ST. PAUL, Minn.—If anyone wonders why teams go through free throw drills in practice, Game 2 of the WNBA semifinals Friday night between the Minnesota Lynx and the Phoenix Mercury will serve a prime example.
In a game where 54 fouls were called, leading to a combined 68 free throw attempts, and a playoff record, Minnesota grinded out a 96-86 win at Xcel Energy Center to take a 2-0 series lead. One more win would send the Lynx to their fifth Finals appearance in the last six years, but the prevailing mood after the game was one of bewilderment.
“It says the game took two hours and fifteen minutes, but that’s got to be a typo. It felt like it was four hours,” said Minnesota head coach Cheryl Reeve. “I have to really watch to understand how there were 54 fouls called with two teams like this, at this juncture of the season.”
Tight officiating impacted the game from the start. Phoenix center Brittney Griner played for only 18 minutes; she picked up her first two fouls in the first 1:41 of the game. Minnesota center and Defensive Player of the Year Sylvia Fowles didn’t last much longer, seeing 23 minutes of floor time. Both teams hit more free throws than field goals, a rarity for a basketball game.
“We wanted to push tempo. That was our goal tonight. It’s hard when there’s a lot of stoppages and free throws,” said Phoenix head coach Sandy Brondello. “We just had poor discipline on fouling too many shooters.”
Believe it or not, there were plenty of developments beyond the frequency of fouls. The most influential twist came in the first quarter, where the Lynx executed a brilliant start. Hitting 11 of 18 shots in the period, they roared to a 35-24 lead. As it turned out, the initial burst was all Minnesota needed. They briefly led by 14 and would hover around a 10-point cushion for the rest of the game. Phoenix never got closer than six.
“You’re going to get tested. You have to expect anything at this point,” said Minnesota forward Maya Moore. “You just have to find a way to get it done and to stay true to your identity, and for us, it’s being the best defensive team and the best offensive team.”
Moore led the Lynx in scoring again with 26 points, 21 coming in the first half. When her production stalled, she had plenty of assistance. Rebekkah Brunson had a double-double with 14 points and 13 rebounds. Jia Perkins scored 12 points off the bench, and Lindsay Whalen came up clutch in the fourth quarter, scoring 12 of her 16 points in that span.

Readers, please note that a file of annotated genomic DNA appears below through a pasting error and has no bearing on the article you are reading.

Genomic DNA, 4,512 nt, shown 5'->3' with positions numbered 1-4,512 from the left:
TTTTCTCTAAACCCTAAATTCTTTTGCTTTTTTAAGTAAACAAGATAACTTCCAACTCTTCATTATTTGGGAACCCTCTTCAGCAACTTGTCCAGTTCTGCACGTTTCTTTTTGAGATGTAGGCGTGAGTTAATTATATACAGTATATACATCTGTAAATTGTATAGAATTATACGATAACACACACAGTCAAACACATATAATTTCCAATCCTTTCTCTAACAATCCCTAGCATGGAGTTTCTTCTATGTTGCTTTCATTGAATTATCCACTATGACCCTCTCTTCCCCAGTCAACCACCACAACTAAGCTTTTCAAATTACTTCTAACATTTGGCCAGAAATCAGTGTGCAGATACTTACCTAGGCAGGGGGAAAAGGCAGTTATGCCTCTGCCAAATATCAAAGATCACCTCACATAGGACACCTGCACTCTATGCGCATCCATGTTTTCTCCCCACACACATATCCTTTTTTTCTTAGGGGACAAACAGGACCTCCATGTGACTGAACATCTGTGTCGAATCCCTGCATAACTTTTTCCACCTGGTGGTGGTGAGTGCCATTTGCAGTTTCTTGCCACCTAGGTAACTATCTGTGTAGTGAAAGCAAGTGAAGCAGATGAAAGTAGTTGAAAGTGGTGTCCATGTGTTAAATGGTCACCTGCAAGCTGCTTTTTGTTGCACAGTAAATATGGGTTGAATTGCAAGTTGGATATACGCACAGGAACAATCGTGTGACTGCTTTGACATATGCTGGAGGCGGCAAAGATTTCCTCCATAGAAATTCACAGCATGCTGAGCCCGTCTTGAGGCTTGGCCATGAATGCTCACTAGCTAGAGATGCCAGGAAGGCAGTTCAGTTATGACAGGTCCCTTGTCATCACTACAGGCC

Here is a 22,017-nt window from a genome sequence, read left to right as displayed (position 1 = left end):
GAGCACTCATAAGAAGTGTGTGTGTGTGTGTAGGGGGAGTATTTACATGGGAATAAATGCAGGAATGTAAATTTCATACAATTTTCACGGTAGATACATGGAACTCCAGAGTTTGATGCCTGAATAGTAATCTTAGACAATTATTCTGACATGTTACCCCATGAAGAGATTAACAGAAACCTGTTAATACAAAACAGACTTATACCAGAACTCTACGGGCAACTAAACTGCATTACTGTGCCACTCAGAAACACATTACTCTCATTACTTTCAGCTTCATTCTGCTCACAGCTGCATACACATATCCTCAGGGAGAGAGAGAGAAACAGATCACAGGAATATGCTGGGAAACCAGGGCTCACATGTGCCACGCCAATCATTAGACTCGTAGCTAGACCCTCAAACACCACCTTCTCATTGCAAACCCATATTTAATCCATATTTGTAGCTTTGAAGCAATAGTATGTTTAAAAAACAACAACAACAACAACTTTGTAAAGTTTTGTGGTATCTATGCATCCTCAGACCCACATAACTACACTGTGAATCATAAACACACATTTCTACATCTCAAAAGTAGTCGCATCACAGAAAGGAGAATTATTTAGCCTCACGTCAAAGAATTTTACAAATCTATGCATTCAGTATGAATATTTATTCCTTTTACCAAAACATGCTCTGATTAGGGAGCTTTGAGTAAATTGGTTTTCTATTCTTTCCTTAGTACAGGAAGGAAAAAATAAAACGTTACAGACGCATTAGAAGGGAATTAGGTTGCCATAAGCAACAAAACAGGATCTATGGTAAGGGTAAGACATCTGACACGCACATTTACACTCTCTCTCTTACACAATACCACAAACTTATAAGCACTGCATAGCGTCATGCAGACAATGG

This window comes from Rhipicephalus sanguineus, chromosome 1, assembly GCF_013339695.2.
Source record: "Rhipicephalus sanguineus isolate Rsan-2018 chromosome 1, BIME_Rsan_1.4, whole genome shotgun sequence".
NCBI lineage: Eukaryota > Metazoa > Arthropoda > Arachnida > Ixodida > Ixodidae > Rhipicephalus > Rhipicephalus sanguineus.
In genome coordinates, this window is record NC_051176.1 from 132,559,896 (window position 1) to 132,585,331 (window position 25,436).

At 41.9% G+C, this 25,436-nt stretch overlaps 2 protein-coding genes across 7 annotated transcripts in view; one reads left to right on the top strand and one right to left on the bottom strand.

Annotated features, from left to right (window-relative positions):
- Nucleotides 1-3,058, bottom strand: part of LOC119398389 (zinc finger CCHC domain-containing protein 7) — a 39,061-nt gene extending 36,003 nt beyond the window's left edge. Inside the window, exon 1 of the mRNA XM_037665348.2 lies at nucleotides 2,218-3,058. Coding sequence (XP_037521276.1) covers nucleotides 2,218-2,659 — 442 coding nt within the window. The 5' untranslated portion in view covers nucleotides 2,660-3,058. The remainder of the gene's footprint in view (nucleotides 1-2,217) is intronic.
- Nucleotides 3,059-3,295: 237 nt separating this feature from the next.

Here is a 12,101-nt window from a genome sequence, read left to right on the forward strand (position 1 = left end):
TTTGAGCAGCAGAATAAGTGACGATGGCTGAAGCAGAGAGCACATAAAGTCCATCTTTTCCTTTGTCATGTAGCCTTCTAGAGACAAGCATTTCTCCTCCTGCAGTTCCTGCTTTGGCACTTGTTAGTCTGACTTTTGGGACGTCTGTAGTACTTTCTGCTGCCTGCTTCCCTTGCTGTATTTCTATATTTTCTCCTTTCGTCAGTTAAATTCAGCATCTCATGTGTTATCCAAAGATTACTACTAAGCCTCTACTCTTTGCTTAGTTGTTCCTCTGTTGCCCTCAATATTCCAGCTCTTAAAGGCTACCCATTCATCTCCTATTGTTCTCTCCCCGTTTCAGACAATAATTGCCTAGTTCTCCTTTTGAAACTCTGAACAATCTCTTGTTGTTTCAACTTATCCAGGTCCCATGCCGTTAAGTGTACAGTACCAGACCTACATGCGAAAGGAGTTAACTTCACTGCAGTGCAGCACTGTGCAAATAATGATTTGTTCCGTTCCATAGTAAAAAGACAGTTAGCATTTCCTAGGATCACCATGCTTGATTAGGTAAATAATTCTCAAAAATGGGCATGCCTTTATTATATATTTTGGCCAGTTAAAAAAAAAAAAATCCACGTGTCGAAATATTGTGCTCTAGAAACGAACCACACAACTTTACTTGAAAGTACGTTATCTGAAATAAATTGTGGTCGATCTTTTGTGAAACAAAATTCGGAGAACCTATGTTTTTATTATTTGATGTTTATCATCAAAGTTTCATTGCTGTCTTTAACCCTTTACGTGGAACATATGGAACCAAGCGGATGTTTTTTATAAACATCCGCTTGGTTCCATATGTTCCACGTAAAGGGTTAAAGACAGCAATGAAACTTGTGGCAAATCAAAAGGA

Brunson’s effort was invaluable for a post unit that was still missing Janel McCarville due to back spasms and had to manage the foul situation. The highlight of her 34 minutes was blocking Phoenix wing DeWanna Bonner as she attempted a baseline drive.
“She is such an integral part of who we are, just her constancy, the way she’s there for us to cover up mistakes,” Moore said.
[More from Excelle: Takeaways from Lynx-Mercury Game 1]
Whalen provided an emphatic finish to excite the 11,923 fans who grew testy over the game’s pace. With 21.9 seconds in the fourth, Fowles grabbed an offensive rebound following a miss from Seimone Augustus at the free throw line. Phoenix conceded their foul-and-chase strategy, but Minnesota couldn’t run out the clock, so Whalen threw up a circus three-pointer that went in to beat the shot clock.
“Any time things can go our way through her, we all get so much energy from that,” Moore said.
Taurasi led Phoenix with a game-high 31 points. Unlike Game 1, she got a little more help on offense. Penny Taylor chipped in 16 points and Marta Xargay added 11, but they were still unable to keep up with the plethora of offensive options Minnesota owns. A player who could rewrite that narrative in the Mercury’s favor is Isabelle Harrison. With Kelsey Bone unable to play following an elbow injury in Game 1, Harrison was pressed into action. For a time, the rookie out of Tennessee gave the Mercury a rebounding presence that could contend with the vaunted Lynx board crashers. Harrison had six points and nine rebounds, with seven of them coming in the second quarter.
“That’s a positive thing for this team, not only for this series, but for the future,” Taurasi said.
By the numbers
20: The number of turnovers committed by Phoenix, leading to 19 Minnesota points. Some of them could be attested to the stingy Lynx defense, but several were the result of unforced errors. Whether it was poor passing or lack of control, losing the ball needlessly cost the Mercury crucial chances at staging a comeback.
“We lost our composure where we didn’t need to,” Brondello said.
2: Point and rebound total for Brittney Griner. This year, Griner has encountered trouble when dealing with Fowles, and she will need to be more active to help the Mercury’s odds of avoiding a sweep on Sunday.
“I’ve been around her for a while now. Today she just had one of those games where it was just tough all around. We’ve all been there,” Taurasi said. “The way she reacts to it is going to tell us a lot about her and I have the utmost confidence that she’ll come ready to play when we get home.”
Play of the game
Minnesota followers have documented Sylvia Fowles and her improvement in the transition game, and a microcosm of that development occurred at the 8:23 mark in the fourth quarter. Renee Montgomery, who had just rebounded the ball, saw a chance for a transition bucket with Fowles running the floor. Montgomery threw a perfect back-shoulder pass to prevent Griner from deflecting the ball, and Fowles caught it in stride en route to a layup.